In the evening, it helps to keep the volume of the TV turned a bit lower and always turn off screens if there’s anything violent or upsetting,” says Karp. “Seeing violence is disturbing for adults, but it’s majorly magnified in the impressionable minds of children — even if it’s in the background and you don’t think your child is watching.”

Keep Pets Out of the Bed

While at least one study has found that it likely isn’t disruptive for older kids to sleep with their pet, it’s not safe for babies or young children (8). “When co-sleeping with the family pet, there’s always a chance a dog (or cat) could get startled and scratch or bite,” Karp points out.

Quick Tips by Age

Children in different age groups, from babies to teenagers, tend to experience specific sleep issues. We quizzed Karp on useful tips for getting kids to sleep based on the most common challenges for their age group.


During the newborn stage and up to about four months, babies struggle with sleep because their new environment is so different from what they experienced in utero. “That’s why doing your best womb impersonation (using motion, low rumbly white noise, and snug swaddling) can go a long way to soothe crying and boost sleep,” says Karp. He recommends the 5 S’s: swaddling, shushing, swinging, sucking and holding the baby positioned on their side or stomach, or even over your shoulder, for soothing. 

“The 5 S’s don’t just mimic the calming sensations experienced in the womb, they activate a newborn’s calming reflex, which is their natural ‘off switch’ for fussing and crying and the ‘on switch’ for sleep,” he explains.


Toddlers are known for their boundless curiosity, and it’s a trait that doesn’t go away at bedtime. Karp recommends reducing as many inside and outside distractions as possible. “Put up blackout curtains, make sure your child’s room is the ideal sleeping temperature (between 68 to 72 degrees Fahrenheit), and use white noise, which creates a blanket of sound that helps mask the sounds of TVs and passing trucks,” he says.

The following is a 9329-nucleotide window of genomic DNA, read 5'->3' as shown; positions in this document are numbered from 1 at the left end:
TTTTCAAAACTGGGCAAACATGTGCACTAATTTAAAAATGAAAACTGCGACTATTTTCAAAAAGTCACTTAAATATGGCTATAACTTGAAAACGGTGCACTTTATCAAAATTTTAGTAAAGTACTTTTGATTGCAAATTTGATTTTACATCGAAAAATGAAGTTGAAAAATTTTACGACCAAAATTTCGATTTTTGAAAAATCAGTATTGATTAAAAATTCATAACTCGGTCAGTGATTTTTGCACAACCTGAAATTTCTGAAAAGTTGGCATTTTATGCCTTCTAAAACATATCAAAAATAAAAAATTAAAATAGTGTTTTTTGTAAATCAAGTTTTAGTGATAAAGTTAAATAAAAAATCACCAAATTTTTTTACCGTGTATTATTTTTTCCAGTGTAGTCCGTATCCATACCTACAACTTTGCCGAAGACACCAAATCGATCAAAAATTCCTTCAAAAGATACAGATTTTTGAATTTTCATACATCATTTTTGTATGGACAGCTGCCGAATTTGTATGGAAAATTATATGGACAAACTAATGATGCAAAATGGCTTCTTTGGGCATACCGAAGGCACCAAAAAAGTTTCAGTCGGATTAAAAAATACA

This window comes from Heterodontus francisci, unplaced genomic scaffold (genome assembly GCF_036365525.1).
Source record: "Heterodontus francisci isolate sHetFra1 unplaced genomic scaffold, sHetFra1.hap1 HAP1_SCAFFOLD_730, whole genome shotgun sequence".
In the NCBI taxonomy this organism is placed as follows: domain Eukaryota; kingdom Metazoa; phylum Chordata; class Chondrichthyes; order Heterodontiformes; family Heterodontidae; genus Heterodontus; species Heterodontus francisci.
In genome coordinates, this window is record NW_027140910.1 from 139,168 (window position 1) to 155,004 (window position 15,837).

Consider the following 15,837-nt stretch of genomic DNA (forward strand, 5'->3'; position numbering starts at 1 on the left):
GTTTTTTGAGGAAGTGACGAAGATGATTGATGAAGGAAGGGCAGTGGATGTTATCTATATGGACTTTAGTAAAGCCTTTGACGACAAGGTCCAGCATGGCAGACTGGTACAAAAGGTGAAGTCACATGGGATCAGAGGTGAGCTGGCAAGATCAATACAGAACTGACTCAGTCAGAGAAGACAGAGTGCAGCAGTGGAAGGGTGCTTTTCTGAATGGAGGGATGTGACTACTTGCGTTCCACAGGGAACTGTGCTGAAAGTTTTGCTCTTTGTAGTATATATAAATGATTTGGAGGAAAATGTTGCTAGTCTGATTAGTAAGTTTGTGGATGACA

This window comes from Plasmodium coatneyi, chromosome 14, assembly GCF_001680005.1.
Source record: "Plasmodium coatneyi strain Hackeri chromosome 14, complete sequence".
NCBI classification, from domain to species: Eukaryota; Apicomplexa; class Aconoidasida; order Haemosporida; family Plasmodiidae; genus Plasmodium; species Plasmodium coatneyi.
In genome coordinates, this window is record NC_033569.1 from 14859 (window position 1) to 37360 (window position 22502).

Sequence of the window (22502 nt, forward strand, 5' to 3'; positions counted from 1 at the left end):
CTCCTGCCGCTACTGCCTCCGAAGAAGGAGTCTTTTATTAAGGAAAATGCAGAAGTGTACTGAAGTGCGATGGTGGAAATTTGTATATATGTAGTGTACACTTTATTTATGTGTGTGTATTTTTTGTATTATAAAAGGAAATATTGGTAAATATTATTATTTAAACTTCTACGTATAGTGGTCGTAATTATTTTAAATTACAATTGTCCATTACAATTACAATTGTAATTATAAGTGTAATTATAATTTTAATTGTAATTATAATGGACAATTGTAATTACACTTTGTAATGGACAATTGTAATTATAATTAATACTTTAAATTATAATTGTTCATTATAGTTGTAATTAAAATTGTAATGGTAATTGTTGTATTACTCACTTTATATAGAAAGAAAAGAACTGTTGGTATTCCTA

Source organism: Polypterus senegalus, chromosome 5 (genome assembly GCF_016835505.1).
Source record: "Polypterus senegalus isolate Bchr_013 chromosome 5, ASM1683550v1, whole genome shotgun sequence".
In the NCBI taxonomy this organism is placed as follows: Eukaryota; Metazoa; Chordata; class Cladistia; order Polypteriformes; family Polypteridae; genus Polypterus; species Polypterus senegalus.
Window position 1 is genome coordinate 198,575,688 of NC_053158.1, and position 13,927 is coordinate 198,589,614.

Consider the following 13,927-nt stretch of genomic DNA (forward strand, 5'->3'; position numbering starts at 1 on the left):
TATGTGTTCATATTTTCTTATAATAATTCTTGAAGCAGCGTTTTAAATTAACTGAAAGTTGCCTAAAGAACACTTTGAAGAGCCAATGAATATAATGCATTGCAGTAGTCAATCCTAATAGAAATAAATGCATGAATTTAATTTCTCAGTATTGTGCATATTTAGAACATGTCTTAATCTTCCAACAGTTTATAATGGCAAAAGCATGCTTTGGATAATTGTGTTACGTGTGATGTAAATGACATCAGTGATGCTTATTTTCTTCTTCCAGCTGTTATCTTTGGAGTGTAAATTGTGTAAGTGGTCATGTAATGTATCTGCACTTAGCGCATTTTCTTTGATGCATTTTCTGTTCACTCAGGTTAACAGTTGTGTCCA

This age group is also susceptible to newfound fears and anxieties about sleeping in the dark or being away from their parent or guardian, so introduce a special stuffed animal, what Karp calls a “lovey.” He says they serve as excellent sleep aids that help children grow in confidence and security. Plus, “they work wonders for easing separation anxiety,” he adds.

Tweens and Teens

Tweens and teens can benefit from standard sleep hygiene practices to help combat any lingering tension or anxieties from the day. “Sleep-helpers like white noise, blackout curtains, morning sunshine, and daily activity continue to work wonders on the sleep front,” says Karp. Stick to a regular sleep/wake cycle, and stay vigilant on the screen time! “Remove iPads and cell phones from bedrooms and implement a strict no-screen rule an hour before lights out,” advises Karp.

Karp recommends the same approach for teens, with an additional note. “If your 12 to 18 year old has a taste for caffeinated beverages (like soda, energy drinks, or coffee), limit their consumption to less than 100 milligrams of caffeine a day,” he says. “And no matter how much or little they’re drinking, cut off caffeine after 3 pm or their sleep may be disturbed.”

Create a Comfortable Sleep Environment

Like adults, kids of all ages benefit from a comfortable, calming sleep environment.

  • Minimize distractions. Keeping the bedroom tidy and toys or devices out of sight limits potential distractions and stimulation when it’s time to wind down for sleep.
  • Keep it dim, cool and quiet. Room temperature can affect sleep quality, and most experts recommend keeping the bedroom somewhere between 65°F and 72°F. In addition to a cool room, make it as dim as your child will allow to encourage melatonin production. A white noise machine can help mask ambient noise that may be disruptive to your child as they drift off.
  • Skip the light-up alarm clock. Older kids may find the clock distracting, especially if they’re waking up in the night and checking the clock. A sunrise alarm clock (especially one with a feature that allows the clock face to be switched off at night) can be a better option.
  • Consider aromatherapy. Soothing scents, like lavender and vanilla, may help promote relaxation and a sense of calm. Using a diffuser or even a bedtime lotion are two ways your child could benefit from aromatherapy.

Overcoming Bedtime Fears or Worries

According to Karp, nightmares are common and can begin as early as 2 or 3 years old. He has a few strategies for dealing with nightmares: